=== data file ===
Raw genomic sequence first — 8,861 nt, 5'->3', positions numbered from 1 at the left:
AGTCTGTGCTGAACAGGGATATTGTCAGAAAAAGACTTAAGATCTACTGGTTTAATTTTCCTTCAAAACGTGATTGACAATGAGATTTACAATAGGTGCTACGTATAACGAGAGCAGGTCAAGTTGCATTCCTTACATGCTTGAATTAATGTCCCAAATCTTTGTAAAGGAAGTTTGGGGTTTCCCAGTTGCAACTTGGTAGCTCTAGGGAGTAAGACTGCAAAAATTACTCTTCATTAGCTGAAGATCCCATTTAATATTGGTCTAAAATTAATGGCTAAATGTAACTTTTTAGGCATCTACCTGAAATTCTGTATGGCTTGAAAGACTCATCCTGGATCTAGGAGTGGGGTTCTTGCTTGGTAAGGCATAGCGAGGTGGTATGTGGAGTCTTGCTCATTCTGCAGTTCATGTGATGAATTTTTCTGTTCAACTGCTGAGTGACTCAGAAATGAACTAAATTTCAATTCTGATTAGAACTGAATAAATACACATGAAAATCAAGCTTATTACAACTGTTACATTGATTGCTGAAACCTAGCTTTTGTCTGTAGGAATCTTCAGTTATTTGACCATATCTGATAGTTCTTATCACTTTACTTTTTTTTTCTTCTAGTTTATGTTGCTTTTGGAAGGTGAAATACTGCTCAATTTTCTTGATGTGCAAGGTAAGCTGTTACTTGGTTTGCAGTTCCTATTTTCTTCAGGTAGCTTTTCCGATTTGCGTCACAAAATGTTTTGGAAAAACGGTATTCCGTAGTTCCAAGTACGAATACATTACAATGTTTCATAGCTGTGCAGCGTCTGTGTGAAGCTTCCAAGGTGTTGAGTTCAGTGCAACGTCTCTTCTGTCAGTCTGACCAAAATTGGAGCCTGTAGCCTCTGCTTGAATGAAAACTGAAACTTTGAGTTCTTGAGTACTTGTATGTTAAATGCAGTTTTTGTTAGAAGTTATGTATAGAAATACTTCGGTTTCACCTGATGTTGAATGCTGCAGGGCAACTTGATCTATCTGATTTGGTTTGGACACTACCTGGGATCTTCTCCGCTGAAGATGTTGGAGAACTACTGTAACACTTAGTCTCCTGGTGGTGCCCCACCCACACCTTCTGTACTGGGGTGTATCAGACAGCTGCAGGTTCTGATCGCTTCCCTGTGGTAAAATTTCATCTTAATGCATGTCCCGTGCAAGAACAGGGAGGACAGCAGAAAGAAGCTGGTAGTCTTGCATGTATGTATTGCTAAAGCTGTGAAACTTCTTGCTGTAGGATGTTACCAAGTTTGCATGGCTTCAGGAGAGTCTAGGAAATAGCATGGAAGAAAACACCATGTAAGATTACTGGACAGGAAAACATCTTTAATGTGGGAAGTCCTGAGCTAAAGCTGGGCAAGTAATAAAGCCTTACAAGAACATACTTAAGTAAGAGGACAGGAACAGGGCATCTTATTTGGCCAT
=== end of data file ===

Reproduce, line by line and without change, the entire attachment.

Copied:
Raw genomic sequence first — 8,861 nt, 5'->3', positions numbered from 1 at the left:
AGTCTGTGCTGAACAGGGATATTGTCAGAAAAAGACTTAAGATCTACTGGTTTAATTTTCCTTCAAAACGTGATTGACAATGAGATTTACAATAGGTGCTACGTATAACGAGAGCAGGTCAAGTTGCATTCCTTACATGCTTGAATTAATGTCCCAAATCTTTGTAAAGGAAGTTTGGGGTTTCCCAGTTGCAACTTGGTAGCTCTAGGGAGTAAGACTGCAAAAATTACTCTTCATTAGCTGAAGATCCCATTTAATATTGGTCTAAAATTAATGGCTAAATGTAACTTTTTAGGCATCTACCTGAAATTCTGTATGGCTTGAAAGACTCATCCTGGATCTAGGAGTGGGGTTCTTGCTTGGTAAGGCATAGCGAGGTGGTATGTGGAGTCTTGCTCATTCTGCAGTTCATGTGATGAATTTTTCTGTTCAACTGCTGAGTGACTCAGAAATGAACTAAATTTCAATTCTGATTAGAACTGAATAAATACACATGAAAATCAAGCTTATTACAACTGTTACATTGATTGCTGAAACCTAGCTTTTGTCTGTAGGAATCTTCAGTTATTTGACCATATCTGATAGTTCTTATCACTTTACTTTTTTTTTCTTCTAGTTTATGTTGCTTTTGGAAGGTGAAATACTGCTCAATTTTCTTGATGTGCAAGGTAAGCTGTTACTTGGTTTGCAGTTCCTATTTTCTTCAGGTAGCTTTTCCGATTTGCGTCACAAAATGTTTTGGAAAAACGGTATTCCGTAGTTCCAAGTACGAATACATTACAATGTTTCATAGCTGTGCAGCGTCTGTGTGAAGCTTCCAAGGTGTTGAGTTCAGTGCAACGTCTCTTCTGTCAGTCTGACCAAAATTGGAGCCTGTAGCCTCTGCTTGAATGAAAACTGAAACTTTGAGTTCTTGAGTACTTGTATGTTAAATGCAGTTTTTGTTAGAAGTTATGTATAGAAATACTTCGGTTTCACCTGATGTTGAATGCTGCAGGGCAACTTGATCTATCTGATTTGGTTTGGACACTACCTGGGATCTTCTCCGCTGAAGATGTTGGAGAACTACTGTAACACTTAGTCTCCTGGTGGTGCCCCACCCACACCTTCTGTACTGGGGTGTATCAGACAGCTGCAGGTTCTGATCGCTTCCCTGTGGTAAAATTTCATCTTAATGCATGTCCCGTGCAAGAACAGGGAGGACAGCAGAAAGAAGCTGGTAGTCTTGCATGTATGTATTGCTAAAGCTGTGAAACTTCTTGCTGTAGGATGTTACCAAGTTTGCATGGCTTCAGGAGAGTCTAGGAAATAGCATGGAAGAAAACACCATGTAAGATTACTGGACAGGAAAACATCTTTAATGTGGGAAGTCCTGAGCTAAAGCTGGGCAAGTAATAAAGCCTTACAAGAACATACTTAAGTAAGAGGACAGGAACAGGGCATCTTATTTGGCCAT